The aftermath of the Charleston church shooting rippled across the presidential landscape on Monday, when Republican contenders struggled to address such unexpected issues as white supremacist donations, the role of race in the shooting, and South Carolina’s display of the Confederate battle flag.
Police officials described the attack at the historic black church as a hate crime and are investigating a website purportedly linked to shooter Dylann Storm Roof that's loaded with photos of Confederate memorabilia and white supremacist writings.
The horror of Wednesday's events prompted a renewed conversation over the state's practice of flying the Confederate battle flag on its capitol grounds. On Monday, South Carolina Gov. Nikki Haley — joined by a bipartisan group of leading state officials — came out decisively for its removal, saying it "does not represent the future of South Carolina."
In doing so, she gave cover to a Republican presidential field that had been painfully reluctant to issue similar calls in the wake of the attack on Emanuel African Methodist Episcopal Church that left nine people dead. Republican presidential candidate Jeb Bush and Wisconsin Gov. Scott Walker tweeted support for Haley’s decision within minutes, and sources told NBC News’ Kelly O’Donnell that Walker had held off on his own call to take down the flag in deference to Haley.
The state’s two Republican senators — Lindsey Graham, who is running for president, and Tim Scott, the first black senator in the South since Reconstruction — stood alongside Haley, as did Republican National Committee Chairman Reince Priebus and a number of Republican and Democratic state officials. The RNC issued a statement shortly afterwards saying the flag "has become too divisive and too hurtful for too many of our fellow Americans" to remain in place.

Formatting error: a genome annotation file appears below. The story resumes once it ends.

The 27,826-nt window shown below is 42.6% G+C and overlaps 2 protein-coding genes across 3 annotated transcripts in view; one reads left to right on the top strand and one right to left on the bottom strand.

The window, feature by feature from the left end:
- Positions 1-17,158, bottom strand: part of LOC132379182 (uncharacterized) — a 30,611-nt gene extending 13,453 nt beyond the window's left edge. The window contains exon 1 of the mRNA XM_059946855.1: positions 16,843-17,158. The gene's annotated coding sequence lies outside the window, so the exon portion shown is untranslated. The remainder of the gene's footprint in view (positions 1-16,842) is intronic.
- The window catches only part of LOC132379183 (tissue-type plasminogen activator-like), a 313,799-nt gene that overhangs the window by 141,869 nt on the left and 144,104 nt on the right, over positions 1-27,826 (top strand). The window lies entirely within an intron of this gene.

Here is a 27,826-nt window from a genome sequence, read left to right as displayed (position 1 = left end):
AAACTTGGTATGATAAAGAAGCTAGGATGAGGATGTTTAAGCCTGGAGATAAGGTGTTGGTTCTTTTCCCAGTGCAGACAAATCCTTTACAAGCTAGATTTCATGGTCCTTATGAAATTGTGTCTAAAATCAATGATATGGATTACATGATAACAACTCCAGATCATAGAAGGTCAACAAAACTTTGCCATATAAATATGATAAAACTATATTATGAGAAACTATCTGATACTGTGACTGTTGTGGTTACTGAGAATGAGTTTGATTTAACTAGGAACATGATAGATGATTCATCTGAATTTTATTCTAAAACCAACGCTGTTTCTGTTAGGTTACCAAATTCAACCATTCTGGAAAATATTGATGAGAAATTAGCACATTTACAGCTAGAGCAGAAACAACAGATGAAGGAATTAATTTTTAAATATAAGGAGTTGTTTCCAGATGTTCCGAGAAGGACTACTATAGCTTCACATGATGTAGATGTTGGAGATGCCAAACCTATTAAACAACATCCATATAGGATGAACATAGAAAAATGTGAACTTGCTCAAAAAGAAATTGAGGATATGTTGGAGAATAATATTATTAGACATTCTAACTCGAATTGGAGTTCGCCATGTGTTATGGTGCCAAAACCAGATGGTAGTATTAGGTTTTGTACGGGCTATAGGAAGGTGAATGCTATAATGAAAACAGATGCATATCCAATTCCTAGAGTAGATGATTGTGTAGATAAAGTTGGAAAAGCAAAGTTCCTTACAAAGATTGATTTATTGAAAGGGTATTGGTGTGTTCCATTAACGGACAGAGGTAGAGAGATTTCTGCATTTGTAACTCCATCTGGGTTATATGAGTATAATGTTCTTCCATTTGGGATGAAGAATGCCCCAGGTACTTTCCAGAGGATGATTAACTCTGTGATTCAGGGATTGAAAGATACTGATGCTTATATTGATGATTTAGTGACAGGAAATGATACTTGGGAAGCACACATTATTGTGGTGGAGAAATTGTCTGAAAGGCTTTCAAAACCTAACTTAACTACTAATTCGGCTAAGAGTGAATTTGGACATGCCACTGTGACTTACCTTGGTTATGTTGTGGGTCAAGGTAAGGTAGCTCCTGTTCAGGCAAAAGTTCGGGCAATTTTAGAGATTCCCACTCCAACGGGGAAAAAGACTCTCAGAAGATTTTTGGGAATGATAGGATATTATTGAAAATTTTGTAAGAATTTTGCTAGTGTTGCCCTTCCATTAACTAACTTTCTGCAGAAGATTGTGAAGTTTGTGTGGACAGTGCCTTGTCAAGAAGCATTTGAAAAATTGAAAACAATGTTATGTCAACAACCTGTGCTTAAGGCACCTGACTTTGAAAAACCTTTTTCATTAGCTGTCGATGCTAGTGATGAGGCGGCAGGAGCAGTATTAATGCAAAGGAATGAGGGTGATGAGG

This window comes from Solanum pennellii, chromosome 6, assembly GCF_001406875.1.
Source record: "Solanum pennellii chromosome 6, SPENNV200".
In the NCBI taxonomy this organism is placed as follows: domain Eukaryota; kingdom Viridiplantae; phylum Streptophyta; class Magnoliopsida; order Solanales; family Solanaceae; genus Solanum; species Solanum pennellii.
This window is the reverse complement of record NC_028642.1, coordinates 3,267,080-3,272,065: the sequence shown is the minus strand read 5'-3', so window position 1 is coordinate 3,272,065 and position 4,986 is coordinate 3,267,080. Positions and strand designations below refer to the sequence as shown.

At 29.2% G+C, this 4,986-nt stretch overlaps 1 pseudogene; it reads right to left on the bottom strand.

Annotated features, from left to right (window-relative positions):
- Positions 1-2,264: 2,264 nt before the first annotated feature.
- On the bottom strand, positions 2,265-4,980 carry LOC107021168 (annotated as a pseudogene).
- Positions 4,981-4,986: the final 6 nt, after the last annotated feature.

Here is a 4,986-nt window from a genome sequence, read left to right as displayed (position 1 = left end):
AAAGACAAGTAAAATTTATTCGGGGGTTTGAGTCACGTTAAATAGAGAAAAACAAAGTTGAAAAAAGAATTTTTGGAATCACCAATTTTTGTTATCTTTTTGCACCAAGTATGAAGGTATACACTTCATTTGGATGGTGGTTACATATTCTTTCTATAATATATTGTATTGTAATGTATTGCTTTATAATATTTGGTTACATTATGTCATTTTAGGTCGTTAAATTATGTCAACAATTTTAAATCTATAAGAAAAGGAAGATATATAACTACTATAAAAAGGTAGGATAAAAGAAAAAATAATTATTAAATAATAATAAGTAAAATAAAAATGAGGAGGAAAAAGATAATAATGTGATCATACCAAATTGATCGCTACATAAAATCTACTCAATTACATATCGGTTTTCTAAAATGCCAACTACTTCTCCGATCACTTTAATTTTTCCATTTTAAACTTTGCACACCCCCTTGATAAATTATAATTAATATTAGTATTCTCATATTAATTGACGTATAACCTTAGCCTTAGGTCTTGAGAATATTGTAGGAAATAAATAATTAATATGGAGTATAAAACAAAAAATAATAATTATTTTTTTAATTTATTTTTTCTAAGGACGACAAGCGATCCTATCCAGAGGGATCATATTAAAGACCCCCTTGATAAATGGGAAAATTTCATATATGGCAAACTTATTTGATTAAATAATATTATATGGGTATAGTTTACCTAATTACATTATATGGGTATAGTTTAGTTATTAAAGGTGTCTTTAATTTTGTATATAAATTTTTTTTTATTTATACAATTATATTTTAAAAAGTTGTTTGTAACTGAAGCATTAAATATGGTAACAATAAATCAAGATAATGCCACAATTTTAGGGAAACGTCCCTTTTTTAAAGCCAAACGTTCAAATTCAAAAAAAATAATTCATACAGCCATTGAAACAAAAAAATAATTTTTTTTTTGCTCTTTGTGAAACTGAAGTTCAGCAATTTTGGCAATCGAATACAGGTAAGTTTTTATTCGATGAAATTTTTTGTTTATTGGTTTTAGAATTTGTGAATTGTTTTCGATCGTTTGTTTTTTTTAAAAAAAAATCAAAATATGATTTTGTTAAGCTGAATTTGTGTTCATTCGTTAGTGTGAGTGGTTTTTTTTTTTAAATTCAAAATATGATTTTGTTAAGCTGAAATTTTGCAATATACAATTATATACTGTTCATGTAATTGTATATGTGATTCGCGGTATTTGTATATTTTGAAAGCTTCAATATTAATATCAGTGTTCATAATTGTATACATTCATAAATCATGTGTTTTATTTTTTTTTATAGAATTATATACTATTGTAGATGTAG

Democratic front-runner Hillary Clinton called for the flag's removal during her 2008 presidential campaign, and President Obama indicated this week that it should be put in a museum. A number of prominent conservative commentators asked Republicans to finally address the issue once and for all. Mitt Romney, the GOP nominee in 2012, tweeted that the flag was “a symbol of racial hatred” that should be taken down to “honor” the Charleston victims.
Among Republican 2016 hopefuls, however, the conversation was far more muted ahead of Haley's announcement. South Carolina is a critical early primary state and the flag has been a wedge issue in the past with conservative white voters — Sen. John McCain (R-Ariz.) famously apologized in 2000 for holding his tongue on the issue while competing in the state’s primary because he “feared that if I answered honestly, I could not win.”
Former Arkansas Gov. Mike Huckabee, who strongly defended South Carolina’s use of the flag as a presidential candidate in the run up to the state’s 2008 primary, complained on “Meet The Press” that it was “not an issue for a person running for president.” Walker initially declined to weigh in on the issue until funerals for the victims had been conducted. Sen. Ted Cruz (R-Tex.) criticized "people from outside of the state coming in and dictating how they should resolve" the issue.
Bush, former Texas Gov. Rick Perry, and Sen. Marco Rubio (R-Fla.) all noted they had supported taking down Confederate flags in their respective states, but none explicitly called on South Carolina legislators to do so themselves. Rubio, in particular, performed an Olympic-level gymnastics routine in one interview with Politico’s Marc Caputo to avoid expressing any clear opinion. Perry issued a statement praising Haley's "leadership" after her announcement.
The flag issue is forcing Republicans to confront the most glaring contradiction of the modern GOP coalition, namely how the party of Abraham Lincoln reorganized itself to appeal to — and eventually become defined by — a Southern conservative white base over several decades.